Rain clouds over the launch pad forced NASA to call off Tuesday's liftoff of space shuttle Endeavour on a flight to deliver a new crew to the international space station.

It was the latest delay for Endeavour and its seven astronauts, held up last week by space station trouble. Launch managers said they would try again Wednesday.

Security was at an all-time high, especially during the final hours of the countdown. The clocks were halted at the five-minute mark once it became clear that weather would not cooperate.

Endeavour was supposed to blast off last Thursday, but had to wait for the space station's residents to clear a jammed docking mechanism. Monday's spacewalking repairs allowed an unmanned Russian supply ship to finally latch itself firmly to the orbiting outpost.

Besides the dynamic weather, the launch team also had to contend with a set of hand rails inadvertently left at the launch pad.

With time running out, NASA rushed a three-person red team to the pad to remove the temporary rails, which should have been taken down Monday. A quick visual sweep turned up no other stray equipment, and the countdown proceeded — until the clouds and rain moved in.

Engineers feared the hand rails, located near Endeavour's engines, would blow away at liftoff and possibly damage the shuttle.

Launch director Mike Leinbach urged his team to "stay focused" and not be distracted by the last-minute flurry of activity.

To guard against terrorist attacks, fighter jets and helicopters kept watch over the launch pad, catching at least one violator, a helicopter pilot who strayed into the no-fly zone surrounding Kennedy Space Center.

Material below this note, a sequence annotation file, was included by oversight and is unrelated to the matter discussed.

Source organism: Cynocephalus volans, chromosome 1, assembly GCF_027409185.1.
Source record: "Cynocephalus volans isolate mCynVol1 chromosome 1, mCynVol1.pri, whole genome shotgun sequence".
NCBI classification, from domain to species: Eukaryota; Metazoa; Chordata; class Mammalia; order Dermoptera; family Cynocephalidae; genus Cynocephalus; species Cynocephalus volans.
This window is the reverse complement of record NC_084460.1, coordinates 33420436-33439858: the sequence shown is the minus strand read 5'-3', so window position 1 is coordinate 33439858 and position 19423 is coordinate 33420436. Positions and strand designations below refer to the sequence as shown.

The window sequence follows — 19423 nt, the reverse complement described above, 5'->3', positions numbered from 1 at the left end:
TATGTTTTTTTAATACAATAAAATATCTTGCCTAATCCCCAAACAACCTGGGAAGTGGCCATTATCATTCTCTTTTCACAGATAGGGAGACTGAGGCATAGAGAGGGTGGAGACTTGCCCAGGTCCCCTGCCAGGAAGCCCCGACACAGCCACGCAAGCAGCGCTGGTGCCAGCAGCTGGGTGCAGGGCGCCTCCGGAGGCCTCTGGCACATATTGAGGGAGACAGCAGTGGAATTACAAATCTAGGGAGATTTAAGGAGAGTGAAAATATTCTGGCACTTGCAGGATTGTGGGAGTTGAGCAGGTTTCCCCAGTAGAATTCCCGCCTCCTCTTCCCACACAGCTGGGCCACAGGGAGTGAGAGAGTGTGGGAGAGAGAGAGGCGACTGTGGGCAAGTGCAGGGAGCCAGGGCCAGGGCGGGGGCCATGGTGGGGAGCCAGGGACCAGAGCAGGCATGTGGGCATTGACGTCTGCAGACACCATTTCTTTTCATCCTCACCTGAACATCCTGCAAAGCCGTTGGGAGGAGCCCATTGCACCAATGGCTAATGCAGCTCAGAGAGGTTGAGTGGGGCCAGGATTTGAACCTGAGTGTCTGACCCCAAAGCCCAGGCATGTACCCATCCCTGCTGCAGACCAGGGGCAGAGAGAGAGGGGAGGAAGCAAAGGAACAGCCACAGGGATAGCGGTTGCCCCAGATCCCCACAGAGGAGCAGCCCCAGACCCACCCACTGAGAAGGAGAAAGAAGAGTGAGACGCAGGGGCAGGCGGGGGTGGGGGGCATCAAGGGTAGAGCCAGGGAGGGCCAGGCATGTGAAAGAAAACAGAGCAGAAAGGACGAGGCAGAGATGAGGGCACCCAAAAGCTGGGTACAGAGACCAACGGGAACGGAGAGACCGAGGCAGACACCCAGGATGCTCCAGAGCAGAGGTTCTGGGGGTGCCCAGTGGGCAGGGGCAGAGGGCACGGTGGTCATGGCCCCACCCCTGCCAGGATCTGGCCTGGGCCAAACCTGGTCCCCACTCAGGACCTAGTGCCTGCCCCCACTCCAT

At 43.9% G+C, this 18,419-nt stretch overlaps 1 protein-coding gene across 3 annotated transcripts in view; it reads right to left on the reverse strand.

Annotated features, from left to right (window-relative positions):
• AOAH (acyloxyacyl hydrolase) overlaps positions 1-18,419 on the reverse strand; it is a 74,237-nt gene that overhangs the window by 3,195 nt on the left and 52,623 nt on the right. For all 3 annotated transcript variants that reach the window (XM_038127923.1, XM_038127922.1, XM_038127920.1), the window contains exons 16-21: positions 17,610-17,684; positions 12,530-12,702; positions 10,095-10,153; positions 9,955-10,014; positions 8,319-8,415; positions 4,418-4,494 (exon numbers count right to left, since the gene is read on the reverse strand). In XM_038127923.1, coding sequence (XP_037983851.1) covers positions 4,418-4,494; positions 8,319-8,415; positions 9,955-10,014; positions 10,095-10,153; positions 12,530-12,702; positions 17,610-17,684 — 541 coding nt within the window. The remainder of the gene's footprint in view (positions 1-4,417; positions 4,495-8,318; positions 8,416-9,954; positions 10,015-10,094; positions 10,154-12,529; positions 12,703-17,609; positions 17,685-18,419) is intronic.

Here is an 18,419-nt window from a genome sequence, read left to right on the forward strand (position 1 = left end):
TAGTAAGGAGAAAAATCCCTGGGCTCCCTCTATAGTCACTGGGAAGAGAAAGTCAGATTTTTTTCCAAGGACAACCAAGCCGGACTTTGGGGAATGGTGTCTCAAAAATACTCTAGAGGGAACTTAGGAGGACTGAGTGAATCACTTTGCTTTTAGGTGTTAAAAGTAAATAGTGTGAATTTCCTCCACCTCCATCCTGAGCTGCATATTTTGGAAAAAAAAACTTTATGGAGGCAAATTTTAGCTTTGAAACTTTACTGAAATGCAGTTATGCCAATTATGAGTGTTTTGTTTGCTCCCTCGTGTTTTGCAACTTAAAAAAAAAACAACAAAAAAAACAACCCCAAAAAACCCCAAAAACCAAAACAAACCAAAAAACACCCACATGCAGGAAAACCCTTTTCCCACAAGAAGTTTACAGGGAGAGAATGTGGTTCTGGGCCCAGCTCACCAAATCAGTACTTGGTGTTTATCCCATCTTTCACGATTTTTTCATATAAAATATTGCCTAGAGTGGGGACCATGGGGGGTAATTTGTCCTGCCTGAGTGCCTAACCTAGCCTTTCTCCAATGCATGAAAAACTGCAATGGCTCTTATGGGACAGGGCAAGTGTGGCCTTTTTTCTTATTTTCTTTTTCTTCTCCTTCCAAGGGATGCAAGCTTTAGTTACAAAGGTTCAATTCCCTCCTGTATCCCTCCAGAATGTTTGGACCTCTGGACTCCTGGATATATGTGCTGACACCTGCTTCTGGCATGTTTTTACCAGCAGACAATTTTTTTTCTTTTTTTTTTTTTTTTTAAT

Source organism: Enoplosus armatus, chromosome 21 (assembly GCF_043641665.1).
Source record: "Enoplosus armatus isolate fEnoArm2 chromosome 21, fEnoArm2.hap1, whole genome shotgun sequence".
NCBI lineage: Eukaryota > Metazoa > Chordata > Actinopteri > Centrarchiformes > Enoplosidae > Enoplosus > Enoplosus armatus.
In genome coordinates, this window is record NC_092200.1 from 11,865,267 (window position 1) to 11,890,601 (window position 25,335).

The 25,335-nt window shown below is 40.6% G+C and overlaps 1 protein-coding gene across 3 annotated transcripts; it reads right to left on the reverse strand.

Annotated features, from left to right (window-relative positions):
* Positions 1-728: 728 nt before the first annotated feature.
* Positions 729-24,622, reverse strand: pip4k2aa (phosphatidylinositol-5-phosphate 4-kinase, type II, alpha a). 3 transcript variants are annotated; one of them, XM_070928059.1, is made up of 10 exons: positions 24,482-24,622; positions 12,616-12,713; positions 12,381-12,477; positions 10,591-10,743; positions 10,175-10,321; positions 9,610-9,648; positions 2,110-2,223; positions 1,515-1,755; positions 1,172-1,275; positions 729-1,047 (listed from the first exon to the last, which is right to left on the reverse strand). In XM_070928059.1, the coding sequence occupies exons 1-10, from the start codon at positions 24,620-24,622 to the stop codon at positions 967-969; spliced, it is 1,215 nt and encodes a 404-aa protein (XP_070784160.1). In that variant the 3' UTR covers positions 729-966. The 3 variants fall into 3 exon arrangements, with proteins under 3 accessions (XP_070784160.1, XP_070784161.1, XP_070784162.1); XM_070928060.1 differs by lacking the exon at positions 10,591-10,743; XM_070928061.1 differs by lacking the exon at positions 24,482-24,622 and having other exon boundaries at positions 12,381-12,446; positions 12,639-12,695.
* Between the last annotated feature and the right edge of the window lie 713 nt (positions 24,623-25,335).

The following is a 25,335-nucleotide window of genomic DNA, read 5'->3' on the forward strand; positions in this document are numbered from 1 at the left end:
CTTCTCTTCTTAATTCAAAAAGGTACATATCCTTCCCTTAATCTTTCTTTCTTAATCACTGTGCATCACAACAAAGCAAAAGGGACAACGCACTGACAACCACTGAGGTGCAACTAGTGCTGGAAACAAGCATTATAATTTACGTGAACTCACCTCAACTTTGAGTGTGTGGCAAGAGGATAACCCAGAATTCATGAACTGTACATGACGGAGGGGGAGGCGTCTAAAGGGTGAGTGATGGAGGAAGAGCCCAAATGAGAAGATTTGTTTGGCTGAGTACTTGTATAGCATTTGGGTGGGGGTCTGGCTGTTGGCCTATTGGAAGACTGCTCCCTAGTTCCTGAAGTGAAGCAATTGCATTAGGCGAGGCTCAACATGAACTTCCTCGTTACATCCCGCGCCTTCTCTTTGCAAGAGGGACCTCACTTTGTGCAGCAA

The patrols increased — and included at least one Humvee with a .50-caliber machine gun — after Endeavour's tank was filled with more than 500,000 gallons of fuel.

Signs of patriotism were everywhere for NASA's first wartime shuttle launch. Space center workers waved small flags as the astronauts headed to the launch pad, and some wore neckties with flag designs.

For the first time in 20 years of space shuttle flight, journalists were kept away when the crew left for the launch pad. Even space center employees had to stand a few hundred feet away behind a barricade.

Space center roads, normally filled with spectators during launches, were closed. The no-fly zone extended 35 miles around the launch pad, much farther than usual, and boats had to stay at least three miles offshore.

As a high-flying salute to victims of the Sept. 11 terrorist attacks, Endeavour was carrying 6,000 small U.S. flags for the families of all those killed. Also on board: a Marine Corps flag from the assaulted Pentagon, New York police badges and patches, and a New York fire department banner.

Aboard the space station, commander Frank Culbertson and his two Russian crewmates had already pulled out their cameras to record the liftoff of Endeavour, their ride home. Culbertson and cosmonauts Vladimir Dezhurov and Mikhail Tyurin have been living aboard the space station since August.

Their replacements, two Americans and one Russian, will stay until May.

During Endeavour's 11-day flight, the shuttle crew will drop off thousands of pounds of supplies, perform a spacewalk and help the new station crew move in and the old one move out.

American astronauts Carl Walz and Daniel Bursch and Russian cosmonaut Yuri Onufrienko will be the fourth crew to live aboard the space station.